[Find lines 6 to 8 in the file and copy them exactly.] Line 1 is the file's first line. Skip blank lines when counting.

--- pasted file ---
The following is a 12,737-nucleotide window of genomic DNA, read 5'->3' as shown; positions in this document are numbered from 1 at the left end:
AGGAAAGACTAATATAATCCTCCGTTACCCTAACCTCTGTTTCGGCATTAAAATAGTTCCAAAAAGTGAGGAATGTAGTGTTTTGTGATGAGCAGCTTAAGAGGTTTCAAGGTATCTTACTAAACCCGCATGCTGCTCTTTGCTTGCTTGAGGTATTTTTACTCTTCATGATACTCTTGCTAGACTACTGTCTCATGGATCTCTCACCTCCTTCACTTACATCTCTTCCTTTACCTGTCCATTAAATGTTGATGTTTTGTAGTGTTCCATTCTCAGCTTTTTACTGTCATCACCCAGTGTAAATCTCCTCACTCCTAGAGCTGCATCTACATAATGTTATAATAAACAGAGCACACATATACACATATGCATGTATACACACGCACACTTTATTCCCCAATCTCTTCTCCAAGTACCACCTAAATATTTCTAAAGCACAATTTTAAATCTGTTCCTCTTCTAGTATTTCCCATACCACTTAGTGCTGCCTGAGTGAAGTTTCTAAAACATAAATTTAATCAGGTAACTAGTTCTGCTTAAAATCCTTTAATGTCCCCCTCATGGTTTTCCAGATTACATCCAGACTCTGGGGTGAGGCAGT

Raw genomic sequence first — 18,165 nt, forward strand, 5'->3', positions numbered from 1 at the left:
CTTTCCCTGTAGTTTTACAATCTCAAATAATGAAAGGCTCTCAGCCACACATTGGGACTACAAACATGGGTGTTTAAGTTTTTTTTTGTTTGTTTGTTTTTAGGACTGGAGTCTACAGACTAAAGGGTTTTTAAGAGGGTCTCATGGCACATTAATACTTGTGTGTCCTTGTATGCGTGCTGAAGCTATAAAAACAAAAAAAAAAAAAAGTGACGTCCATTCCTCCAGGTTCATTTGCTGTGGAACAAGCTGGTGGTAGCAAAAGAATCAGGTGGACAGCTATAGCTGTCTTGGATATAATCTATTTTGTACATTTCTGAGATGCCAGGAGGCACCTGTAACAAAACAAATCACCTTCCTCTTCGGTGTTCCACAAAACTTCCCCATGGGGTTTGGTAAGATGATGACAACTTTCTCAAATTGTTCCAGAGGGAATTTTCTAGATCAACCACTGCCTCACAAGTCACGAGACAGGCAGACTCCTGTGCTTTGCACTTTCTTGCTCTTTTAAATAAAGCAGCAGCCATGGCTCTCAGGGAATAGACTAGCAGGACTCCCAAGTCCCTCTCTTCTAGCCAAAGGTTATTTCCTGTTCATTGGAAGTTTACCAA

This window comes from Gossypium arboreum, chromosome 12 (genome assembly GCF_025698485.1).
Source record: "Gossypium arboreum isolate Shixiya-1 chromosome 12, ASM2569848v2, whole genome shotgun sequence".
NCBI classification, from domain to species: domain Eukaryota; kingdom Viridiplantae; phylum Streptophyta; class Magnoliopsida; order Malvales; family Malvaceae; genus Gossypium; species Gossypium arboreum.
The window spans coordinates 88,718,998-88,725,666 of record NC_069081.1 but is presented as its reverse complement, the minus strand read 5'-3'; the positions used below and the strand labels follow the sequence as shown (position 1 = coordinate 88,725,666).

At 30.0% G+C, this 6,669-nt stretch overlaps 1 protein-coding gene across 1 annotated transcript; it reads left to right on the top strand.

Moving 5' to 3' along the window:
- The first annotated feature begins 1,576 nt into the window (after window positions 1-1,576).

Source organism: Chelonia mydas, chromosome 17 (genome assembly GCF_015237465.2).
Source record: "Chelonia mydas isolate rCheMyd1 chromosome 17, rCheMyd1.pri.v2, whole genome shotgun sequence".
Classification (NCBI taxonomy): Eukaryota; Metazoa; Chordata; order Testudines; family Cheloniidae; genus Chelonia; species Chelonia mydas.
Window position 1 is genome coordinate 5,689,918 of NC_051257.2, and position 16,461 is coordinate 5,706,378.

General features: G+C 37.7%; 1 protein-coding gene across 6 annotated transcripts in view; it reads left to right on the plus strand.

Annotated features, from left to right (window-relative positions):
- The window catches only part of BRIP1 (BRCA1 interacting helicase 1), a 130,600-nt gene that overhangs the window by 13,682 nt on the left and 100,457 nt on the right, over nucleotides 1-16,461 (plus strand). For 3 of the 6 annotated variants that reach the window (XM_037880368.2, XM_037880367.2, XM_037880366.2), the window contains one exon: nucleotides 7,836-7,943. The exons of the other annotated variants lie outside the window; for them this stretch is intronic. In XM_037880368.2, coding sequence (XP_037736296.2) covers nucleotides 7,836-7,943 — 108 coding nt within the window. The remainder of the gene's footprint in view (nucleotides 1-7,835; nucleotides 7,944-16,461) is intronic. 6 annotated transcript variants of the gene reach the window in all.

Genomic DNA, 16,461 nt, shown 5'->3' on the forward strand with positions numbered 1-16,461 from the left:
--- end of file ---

Source record: "Gossypium arboreum isolate Shixiya-1 chromosome 12, ASM2569848v2, whole genome shotgun sequence".
NCBI classification, from domain to species: domain Eukaryota; kingdom Viridiplantae; phylum Streptophyta; class Magnoliopsida; order Malvales; family Malvaceae; genus Gossypium; species Gossypium arboreum.
The window spans coordinates 88,718,998-88,725,666 of record NC_069081.1 but is presented as its reverse complement, the minus strand read 5'-3'; the positions used below and the strand labels follow the sequence as shown (position 1 = coordinate 88,725,666).